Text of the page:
Google is in the habit these days of selling extremely well-priced mobile devices like the new Nexus 5, but the same cannot be said for the accessories. Cases and chargers are all more expensive from the Play Store than the third-party alternatives, but sometimes it's worth the cost. Last year's Nexus wireless charger was one of the few Qi-compatible units out there, but the same cannot be said this year. Google's updated Nexus Wireless Charger comes in a little cheaper than last year's at $50, and it has some cool features.
We had high hopes for the Nexus 5's camera, and while we haven't gone so far as to call it awful, we wouldn't rush to call it much more than a general improvement over last year's offering. It tops what the Nexus 4 brought to the table, but it doesn't quite match what other manufacturers have come up with since. Yet Google doesn't like this narrative, so its moving forward with efforts to brand its latest handset as the perfect companion for capturing any moment.
Two days ago, Google officially launched Newsstand, an app that combines Play Magazines and Currents to offer an all-in-one-place news source. To celebrate the launch of this new product, the company is now offering several magazines for free or at a discounted rate, presumably so potential customers can get their feet wet and see what the mag experience is all about.
There's a pretty wide variety of titles available for free and/or cheap right now, including MaximumPC, Men's Health, People, PC Gamer, Maxim, Wired, Women's Health, Entertainment Weekly, Runners, In Style, Sports Illustrated, BeerAdvocate, Vanity Fair, Bicycling, Linux Format, Redbook, and a lot more.
There is a growing selection of third party cases already available for the Nexus 5, but Google's offerings, tucked away at the bottom of the Play Store page, are poised to be the first ones many people see. There are two types of cases available: the official bumper case and the LG QuickCover. Liam provided a quick look at the former option already, but what about the latter? It's a solid, snug-fitting case that I strongly want to recommend, but at $49, doing so doesn't come easy.
Official Nexus accessories are always exciting. Not just because we get to have cool new official toys for our phones, but because Google has such a bad reputation for releasing official accessories (remember that Nexus 10 dock from the holiday video last year?) that when one does become available, it's like a treat.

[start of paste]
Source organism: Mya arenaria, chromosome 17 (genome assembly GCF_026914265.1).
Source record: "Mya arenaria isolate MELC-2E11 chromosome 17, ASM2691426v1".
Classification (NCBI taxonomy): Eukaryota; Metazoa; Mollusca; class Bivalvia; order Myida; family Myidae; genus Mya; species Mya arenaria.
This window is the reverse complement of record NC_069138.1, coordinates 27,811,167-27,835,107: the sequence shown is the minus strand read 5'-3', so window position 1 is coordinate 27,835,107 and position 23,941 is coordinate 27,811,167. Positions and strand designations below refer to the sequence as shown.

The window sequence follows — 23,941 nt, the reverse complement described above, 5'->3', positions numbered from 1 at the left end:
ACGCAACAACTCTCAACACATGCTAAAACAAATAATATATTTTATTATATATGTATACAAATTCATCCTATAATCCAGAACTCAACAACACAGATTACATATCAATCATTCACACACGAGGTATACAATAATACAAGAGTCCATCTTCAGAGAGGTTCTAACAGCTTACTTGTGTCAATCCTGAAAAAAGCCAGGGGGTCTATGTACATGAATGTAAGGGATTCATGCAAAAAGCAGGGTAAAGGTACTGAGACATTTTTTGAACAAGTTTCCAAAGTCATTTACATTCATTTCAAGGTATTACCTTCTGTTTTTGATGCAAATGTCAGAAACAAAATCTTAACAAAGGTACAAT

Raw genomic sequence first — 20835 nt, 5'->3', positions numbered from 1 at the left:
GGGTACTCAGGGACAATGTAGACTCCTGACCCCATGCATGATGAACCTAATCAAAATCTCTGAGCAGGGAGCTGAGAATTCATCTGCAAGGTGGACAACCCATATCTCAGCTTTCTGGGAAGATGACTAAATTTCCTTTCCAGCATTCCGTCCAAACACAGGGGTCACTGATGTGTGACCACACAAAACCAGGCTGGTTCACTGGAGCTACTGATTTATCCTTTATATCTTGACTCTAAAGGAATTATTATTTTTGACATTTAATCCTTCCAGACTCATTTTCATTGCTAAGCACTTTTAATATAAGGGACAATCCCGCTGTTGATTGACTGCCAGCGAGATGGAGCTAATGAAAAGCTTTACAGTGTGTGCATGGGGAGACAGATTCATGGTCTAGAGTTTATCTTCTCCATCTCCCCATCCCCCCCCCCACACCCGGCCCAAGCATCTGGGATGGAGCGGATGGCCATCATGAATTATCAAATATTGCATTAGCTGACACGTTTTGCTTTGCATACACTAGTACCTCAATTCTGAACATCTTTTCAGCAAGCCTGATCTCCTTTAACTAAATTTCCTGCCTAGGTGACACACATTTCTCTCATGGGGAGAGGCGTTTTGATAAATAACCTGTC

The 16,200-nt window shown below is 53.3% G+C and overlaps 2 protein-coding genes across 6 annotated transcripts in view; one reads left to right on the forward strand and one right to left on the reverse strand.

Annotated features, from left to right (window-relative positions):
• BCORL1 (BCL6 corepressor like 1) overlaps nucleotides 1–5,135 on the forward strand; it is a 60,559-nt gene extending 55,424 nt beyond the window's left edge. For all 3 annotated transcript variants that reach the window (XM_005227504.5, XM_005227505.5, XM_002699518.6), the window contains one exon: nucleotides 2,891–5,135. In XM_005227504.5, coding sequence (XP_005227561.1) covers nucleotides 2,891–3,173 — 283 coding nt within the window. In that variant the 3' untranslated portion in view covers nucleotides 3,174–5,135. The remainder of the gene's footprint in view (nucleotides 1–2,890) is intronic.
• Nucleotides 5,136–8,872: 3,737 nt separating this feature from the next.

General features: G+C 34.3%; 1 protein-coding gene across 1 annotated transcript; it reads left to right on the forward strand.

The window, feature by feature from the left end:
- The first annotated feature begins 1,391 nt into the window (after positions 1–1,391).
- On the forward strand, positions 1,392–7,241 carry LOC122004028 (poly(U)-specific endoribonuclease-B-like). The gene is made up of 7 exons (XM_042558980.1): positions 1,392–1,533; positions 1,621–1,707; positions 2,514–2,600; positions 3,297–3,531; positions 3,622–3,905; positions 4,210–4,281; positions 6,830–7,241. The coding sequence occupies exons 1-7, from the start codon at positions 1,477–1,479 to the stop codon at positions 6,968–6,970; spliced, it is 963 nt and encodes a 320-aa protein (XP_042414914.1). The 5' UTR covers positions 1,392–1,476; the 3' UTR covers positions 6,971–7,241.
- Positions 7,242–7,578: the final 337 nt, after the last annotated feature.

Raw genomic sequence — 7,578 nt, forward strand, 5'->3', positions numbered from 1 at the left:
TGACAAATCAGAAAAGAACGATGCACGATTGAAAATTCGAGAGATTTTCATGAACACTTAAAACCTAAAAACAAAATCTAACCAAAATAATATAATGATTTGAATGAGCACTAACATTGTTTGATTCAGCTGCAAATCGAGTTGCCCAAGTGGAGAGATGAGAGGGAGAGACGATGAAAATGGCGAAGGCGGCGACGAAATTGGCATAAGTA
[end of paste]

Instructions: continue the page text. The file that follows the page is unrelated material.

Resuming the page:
It is with this in mind that I approached the bright red version of the official Nexus 5 bumper case, and decided to give it a review.
According to the official Drive Google+ page, the Android client for Google's cloud-based file and document manager will be receiving an update "over the next few days" adding new, richer editing features, as well as a few smaller feature tweaks. It looks like a lot of these features have already been available on the version of Drive that shipped with KitKat (1.2.403.9), though the one rolling out today is even newer.
Remember how the physical Google Wallet card showed up in some APK teardowns only to be removed without a word from Google? Well, it's back and you can place an order for it right now. Google says the card should be delivered to interested parties in 10-12 days.
The Wallet card will let you pay for items at any retailer, even those that don't have the little NFC kiosks Wallet has thus far relied upon.
Google made a big deal out of the Qi-compatible wireless charger last year, but it took months to finally arrive. This year Google's updated Nexus Wireless Charger is making its entrance in a much more timely manner. You can order it right now and it'll ship on or around November 22nd.
The Nexus charger is compatible with all recent devices with Qi technology – the Nexus 4, Nexus 5, and 2013 Nexus 7.
Back in October, Google announced a rewards program that would give financial incentives for "down-to-earth, proactive improvements" to security across third-party open-source projects that Google deems "vital to the health of the entire Internet."
Starting with core infrastructure services, Chrome foundations and other "high impact libraries," Google vowed to expand the program soon. Today, in an entry to the official security blog, Google announced that the program has been expanded in scope to include open-source bits of Android, found in AOSP, and several other projects.
One of the advantages to Android's open source nature is that we can poke around in the source code, looking for interesting stuff. This is how we've become aware of some things Google has planned for the stock camera experience. Code from the Android Open Source Project shows that a new camera API has been in development, but it was pulled last month because it wasn't ready for release with KitKat.